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John Gilbert: An Appreciation

A memorial for the great John Gilbert.

Anyone who is involved with agility owes a debt to John Gilbert for his contribution to starting and growing the sport. John was one of the competitors who first demonstrated agility during an exposition at the 1978 Crufts dog show. He helped to create the rules for agility competition that were used up until the time the UK Kennel Club took over the sport with a set of officially sanctioned rules and regulations in 1980.

John was a founding member of the Agility Club in 1983, the first national agility club in the United Kingdom, and became editor of their magazine, Agility Voice, in November 1984. Agility Voice was the first agility magazine and his influence on the magazine is evidenced today by the many people who still read it today.

Along with Peter Lewis, John Gilbert actively traveled throughout Europe to promote agility. They helped competitors to develop judging seminars, handling and training classes, and learning the rules of competition. Because of their work, agility rules and regulations are fairly similar internationally. 

John wrote, with Peter Lewis, the very first agility manual, "Teaching Agility," in 1994. John spent many years as an agility instructor beginning in the early 1980's. He ran a club, Faldo, in Bedfordshire, and in 1993, he joined the Kennel Club. He was an active member of many committees and played an influential role in representing the South East region on the Agility Liaison Committee and serving on the Activities Committee.

His expertise and enthusiasm for the sport led to his assisting Dave Ray in running the Olympia Agility Stakes. His work was invaluable and Dave Ray reminisced that, "It was a sad day for me when he decided he would retire from Olympia."

John exemplified a true volunteering spirit through his life. He was the Chief Agility Steward at Crufts for many years and he went above and beyond in his role, not only managing the ring but also organizing competitors, the ring party and presentations. He was known for being a great diplomat and event manager and his presence led to growing agility from an initial demo event for entertainment to an integral part of the Crufts competition. His influence on events extended to stewarding Discover Dogs which became a Kennel Club flagship event. He also managed the new European Open Agility Squad in 2008 which was the team from the United Kingdom to compete in the event.

John's professionalism was well known and he lived by the mantra that "good judges should dress like they have some authority." He had a reputation for always being the best dressed person at any event. Between his professional behavior, exemplary judging skills and excellent course design, it was no wonder he was a judge at all of the major events in the United Kingdom, two times at Crufts and three times at Olympia. He served as a judge and an agility coach in 22 other countries during his lifetime.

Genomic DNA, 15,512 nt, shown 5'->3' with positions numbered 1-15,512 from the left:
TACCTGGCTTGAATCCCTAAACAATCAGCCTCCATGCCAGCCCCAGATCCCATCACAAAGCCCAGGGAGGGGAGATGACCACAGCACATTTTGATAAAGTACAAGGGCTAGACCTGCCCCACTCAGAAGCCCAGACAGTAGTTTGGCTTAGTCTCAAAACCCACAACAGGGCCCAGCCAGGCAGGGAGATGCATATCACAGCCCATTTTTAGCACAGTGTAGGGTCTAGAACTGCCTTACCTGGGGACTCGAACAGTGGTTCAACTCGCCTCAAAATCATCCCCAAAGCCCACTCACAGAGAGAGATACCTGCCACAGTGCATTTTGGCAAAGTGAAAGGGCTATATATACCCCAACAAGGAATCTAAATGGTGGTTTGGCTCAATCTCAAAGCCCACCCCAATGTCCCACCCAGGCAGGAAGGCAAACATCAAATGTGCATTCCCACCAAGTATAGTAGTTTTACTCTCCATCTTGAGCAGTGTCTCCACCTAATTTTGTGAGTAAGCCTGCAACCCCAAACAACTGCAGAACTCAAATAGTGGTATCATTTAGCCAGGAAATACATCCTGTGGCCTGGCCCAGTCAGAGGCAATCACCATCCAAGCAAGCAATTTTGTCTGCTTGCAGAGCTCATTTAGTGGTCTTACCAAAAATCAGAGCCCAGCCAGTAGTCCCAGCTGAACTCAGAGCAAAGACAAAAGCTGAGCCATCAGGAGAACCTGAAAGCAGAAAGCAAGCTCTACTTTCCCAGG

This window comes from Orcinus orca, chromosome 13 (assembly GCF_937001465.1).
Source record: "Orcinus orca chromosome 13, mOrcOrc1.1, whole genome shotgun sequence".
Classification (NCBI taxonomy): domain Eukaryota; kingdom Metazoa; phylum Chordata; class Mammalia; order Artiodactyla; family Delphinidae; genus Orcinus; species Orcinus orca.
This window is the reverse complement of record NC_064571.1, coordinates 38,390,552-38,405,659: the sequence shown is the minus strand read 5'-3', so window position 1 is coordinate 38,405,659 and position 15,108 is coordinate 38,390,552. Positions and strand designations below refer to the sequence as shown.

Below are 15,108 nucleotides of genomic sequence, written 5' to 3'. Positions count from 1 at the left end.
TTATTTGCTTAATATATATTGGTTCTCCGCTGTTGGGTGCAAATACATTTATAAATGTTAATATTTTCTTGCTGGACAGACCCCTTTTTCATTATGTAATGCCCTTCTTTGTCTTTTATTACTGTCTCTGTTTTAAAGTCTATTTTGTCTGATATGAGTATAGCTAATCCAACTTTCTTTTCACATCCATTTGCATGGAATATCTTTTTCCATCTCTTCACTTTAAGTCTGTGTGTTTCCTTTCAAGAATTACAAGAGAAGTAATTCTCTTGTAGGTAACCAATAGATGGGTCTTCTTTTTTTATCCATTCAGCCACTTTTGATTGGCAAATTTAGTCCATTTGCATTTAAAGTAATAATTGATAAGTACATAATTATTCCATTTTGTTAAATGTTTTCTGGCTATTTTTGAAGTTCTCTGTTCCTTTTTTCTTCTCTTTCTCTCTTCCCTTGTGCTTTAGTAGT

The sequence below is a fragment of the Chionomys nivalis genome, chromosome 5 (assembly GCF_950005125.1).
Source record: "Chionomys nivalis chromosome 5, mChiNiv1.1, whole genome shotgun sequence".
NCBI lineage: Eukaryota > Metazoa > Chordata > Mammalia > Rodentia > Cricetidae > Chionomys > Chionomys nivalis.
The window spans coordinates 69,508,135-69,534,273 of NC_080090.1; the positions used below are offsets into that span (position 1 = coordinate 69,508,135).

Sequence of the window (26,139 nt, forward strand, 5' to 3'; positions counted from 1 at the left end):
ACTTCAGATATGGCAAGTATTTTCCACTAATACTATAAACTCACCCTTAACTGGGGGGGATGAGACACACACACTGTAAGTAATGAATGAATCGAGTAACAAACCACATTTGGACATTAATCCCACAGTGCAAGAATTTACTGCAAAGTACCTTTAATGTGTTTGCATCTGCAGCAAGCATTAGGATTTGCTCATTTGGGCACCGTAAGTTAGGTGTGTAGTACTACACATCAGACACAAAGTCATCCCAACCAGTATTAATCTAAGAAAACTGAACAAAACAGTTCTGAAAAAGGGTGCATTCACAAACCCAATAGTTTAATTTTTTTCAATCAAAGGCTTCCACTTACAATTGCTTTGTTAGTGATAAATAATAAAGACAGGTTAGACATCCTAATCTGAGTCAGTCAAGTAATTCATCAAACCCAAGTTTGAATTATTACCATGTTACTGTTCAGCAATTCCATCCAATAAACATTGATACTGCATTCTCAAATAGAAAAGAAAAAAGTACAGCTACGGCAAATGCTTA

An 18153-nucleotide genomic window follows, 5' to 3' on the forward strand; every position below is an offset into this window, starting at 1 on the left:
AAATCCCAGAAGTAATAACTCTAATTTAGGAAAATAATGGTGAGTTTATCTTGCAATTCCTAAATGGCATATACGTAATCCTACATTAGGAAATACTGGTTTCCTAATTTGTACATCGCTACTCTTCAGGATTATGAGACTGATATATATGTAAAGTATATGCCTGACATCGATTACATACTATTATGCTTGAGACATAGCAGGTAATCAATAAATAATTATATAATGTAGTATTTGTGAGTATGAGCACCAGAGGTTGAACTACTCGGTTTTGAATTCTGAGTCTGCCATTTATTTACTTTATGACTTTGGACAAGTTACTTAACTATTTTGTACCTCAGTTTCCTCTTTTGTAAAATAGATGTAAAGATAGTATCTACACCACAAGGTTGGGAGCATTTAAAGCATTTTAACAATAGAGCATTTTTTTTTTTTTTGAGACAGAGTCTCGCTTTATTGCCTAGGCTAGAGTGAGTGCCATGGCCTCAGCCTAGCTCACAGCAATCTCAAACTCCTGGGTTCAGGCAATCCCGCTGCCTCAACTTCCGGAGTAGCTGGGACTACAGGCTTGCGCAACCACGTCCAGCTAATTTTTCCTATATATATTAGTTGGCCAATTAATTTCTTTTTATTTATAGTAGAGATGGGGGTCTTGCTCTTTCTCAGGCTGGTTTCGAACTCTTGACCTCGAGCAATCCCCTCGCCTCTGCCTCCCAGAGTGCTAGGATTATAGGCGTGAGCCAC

USDAA's Ken Tatsch reminisced about his experiences with John: "I first met John when I attended the Agility Club of Great Britain Judging Clinic around 1990. He was one of the principal instructors, along with Peter Lewis. The two at times seemed inseparable in their quest to grow dog agility. We often visited when I traveled to seminars or to events in the U.K. throughout the 1990's, and Peter and John were regular guests in the United States, judging for us at Fair Hill, Maryland for the Steeplechase and Team championships, and to conduct one week training camps in other years. John was always energetic, inquisitive, generous in sharing his knowledge, and a lot of fun to work with. The dog agility world owes a great deal of gratitude for his contributions in helping the sport to develop and grow."  

In addition to his work with agility, John played a role in helping trainer Mary Ray to create the new sport of Canine Heelwork to Music in 1990.

As a competitor, it is believed that he is the longest standing agility competitor in the world. He qualified the first time in 1979 with his beloved German Shepherd Dog Becky and continued competing until this year with his Bearded Collie Buffy.

It is with great sadness that we announce his passing and we will miss his presence in the sport. But he no doubt played an inestimable role in the formation and advancement of the sport and our gratitude for his efforts cannot be measured.


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